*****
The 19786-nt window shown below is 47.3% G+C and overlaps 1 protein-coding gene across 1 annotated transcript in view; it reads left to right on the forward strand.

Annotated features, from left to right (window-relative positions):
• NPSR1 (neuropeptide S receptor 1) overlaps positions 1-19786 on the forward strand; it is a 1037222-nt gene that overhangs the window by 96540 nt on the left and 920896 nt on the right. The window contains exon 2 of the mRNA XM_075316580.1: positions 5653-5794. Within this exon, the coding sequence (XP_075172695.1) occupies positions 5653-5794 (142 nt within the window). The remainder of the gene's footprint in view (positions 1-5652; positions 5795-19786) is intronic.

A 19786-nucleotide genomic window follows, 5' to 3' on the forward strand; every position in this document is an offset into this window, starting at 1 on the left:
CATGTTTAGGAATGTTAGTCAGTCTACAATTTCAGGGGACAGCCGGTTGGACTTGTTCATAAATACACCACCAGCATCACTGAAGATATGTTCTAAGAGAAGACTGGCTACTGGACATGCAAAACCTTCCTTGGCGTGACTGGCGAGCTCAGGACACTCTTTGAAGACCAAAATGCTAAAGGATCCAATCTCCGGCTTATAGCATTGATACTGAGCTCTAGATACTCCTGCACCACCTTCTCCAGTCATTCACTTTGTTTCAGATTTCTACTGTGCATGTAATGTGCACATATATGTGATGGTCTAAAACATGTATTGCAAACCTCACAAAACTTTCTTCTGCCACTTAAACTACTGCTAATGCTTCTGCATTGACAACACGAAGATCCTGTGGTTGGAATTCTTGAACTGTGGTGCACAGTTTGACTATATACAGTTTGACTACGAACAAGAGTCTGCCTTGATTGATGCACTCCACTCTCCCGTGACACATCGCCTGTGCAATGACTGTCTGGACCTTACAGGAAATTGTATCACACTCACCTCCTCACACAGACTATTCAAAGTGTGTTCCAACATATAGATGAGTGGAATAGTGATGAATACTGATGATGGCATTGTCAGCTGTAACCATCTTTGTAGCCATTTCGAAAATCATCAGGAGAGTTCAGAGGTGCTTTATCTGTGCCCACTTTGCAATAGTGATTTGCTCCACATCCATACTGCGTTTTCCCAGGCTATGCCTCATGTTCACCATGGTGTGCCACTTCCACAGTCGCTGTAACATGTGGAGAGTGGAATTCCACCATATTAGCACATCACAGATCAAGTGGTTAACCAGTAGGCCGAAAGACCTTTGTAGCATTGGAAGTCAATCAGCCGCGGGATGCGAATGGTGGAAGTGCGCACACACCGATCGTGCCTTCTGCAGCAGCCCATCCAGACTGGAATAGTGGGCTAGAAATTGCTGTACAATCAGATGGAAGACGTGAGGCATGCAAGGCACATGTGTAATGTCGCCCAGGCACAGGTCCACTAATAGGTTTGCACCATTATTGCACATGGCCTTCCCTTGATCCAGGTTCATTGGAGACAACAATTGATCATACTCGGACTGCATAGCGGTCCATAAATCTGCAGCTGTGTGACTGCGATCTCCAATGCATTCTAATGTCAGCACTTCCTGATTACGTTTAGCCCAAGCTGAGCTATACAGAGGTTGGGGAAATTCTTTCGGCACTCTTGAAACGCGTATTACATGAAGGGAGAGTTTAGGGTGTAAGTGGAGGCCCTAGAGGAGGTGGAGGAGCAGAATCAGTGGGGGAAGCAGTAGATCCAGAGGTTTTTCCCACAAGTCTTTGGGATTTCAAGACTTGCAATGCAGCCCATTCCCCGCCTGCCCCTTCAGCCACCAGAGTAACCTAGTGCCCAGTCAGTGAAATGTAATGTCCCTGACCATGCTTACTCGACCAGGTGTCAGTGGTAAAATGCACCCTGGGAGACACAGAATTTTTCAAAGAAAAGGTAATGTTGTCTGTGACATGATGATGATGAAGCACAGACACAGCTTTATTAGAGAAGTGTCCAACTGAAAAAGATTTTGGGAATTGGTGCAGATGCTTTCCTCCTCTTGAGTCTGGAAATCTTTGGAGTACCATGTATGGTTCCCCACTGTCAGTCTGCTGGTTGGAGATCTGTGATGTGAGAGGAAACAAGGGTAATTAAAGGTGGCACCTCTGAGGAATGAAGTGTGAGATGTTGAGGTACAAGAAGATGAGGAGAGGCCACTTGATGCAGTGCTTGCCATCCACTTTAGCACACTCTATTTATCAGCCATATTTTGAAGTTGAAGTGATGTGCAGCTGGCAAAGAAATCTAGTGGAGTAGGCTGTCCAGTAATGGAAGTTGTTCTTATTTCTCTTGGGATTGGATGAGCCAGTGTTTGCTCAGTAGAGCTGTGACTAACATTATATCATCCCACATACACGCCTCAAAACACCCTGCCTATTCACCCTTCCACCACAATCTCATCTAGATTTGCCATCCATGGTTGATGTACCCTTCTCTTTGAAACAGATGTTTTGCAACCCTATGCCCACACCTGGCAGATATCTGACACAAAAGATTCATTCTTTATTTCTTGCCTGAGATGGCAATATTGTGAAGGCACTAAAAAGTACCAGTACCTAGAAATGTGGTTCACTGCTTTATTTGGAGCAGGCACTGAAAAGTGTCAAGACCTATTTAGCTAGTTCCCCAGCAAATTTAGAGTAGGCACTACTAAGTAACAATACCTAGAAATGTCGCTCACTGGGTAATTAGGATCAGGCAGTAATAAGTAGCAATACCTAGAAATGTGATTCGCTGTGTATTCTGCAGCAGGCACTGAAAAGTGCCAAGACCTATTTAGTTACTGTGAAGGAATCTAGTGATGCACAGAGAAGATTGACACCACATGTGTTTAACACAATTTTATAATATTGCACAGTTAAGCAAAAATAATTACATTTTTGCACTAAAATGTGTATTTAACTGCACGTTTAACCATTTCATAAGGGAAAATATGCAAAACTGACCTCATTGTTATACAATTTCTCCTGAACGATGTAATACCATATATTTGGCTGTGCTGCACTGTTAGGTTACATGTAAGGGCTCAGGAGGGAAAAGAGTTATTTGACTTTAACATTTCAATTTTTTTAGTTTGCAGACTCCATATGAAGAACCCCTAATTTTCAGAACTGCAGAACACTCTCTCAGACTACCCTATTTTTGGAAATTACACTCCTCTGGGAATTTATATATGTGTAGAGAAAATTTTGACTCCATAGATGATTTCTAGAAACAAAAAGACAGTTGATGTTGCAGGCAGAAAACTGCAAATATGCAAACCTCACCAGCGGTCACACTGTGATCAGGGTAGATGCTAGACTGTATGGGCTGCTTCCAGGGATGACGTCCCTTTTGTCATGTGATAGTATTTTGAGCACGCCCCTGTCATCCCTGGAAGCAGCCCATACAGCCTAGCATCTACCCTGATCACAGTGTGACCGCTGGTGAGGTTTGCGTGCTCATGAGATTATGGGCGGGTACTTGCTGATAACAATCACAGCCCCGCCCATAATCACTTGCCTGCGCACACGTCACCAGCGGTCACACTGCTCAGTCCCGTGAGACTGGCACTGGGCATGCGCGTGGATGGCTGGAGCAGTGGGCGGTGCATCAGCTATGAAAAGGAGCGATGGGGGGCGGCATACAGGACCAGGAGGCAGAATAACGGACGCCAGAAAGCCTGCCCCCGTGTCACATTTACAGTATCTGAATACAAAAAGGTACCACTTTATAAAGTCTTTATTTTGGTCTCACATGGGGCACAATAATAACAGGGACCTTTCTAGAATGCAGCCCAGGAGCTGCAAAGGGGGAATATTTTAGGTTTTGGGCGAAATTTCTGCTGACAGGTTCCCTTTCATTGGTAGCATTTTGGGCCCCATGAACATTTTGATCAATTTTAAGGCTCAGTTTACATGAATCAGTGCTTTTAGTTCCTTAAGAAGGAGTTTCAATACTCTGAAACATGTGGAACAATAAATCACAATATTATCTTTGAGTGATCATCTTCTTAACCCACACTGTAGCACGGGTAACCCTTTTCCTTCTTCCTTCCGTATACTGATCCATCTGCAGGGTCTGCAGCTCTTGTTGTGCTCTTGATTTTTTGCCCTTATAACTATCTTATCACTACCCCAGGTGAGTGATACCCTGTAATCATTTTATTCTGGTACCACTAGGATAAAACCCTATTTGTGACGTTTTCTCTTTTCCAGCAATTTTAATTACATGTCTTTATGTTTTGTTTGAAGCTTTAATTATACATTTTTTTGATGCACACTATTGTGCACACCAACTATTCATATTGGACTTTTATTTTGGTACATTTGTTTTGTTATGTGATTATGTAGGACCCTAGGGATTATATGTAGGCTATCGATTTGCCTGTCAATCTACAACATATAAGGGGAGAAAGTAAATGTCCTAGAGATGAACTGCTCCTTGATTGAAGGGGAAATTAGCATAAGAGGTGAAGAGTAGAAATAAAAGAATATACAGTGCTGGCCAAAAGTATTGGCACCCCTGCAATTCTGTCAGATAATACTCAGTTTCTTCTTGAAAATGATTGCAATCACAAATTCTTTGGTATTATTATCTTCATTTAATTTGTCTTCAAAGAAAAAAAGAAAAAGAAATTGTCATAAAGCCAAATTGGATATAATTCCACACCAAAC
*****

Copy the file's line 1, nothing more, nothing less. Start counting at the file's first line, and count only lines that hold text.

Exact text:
The 19786-nt window shown below is 47.3% G+C and overlaps 1 protein-coding gene across 1 annotated transcript in view; it reads left to right on the forward strand.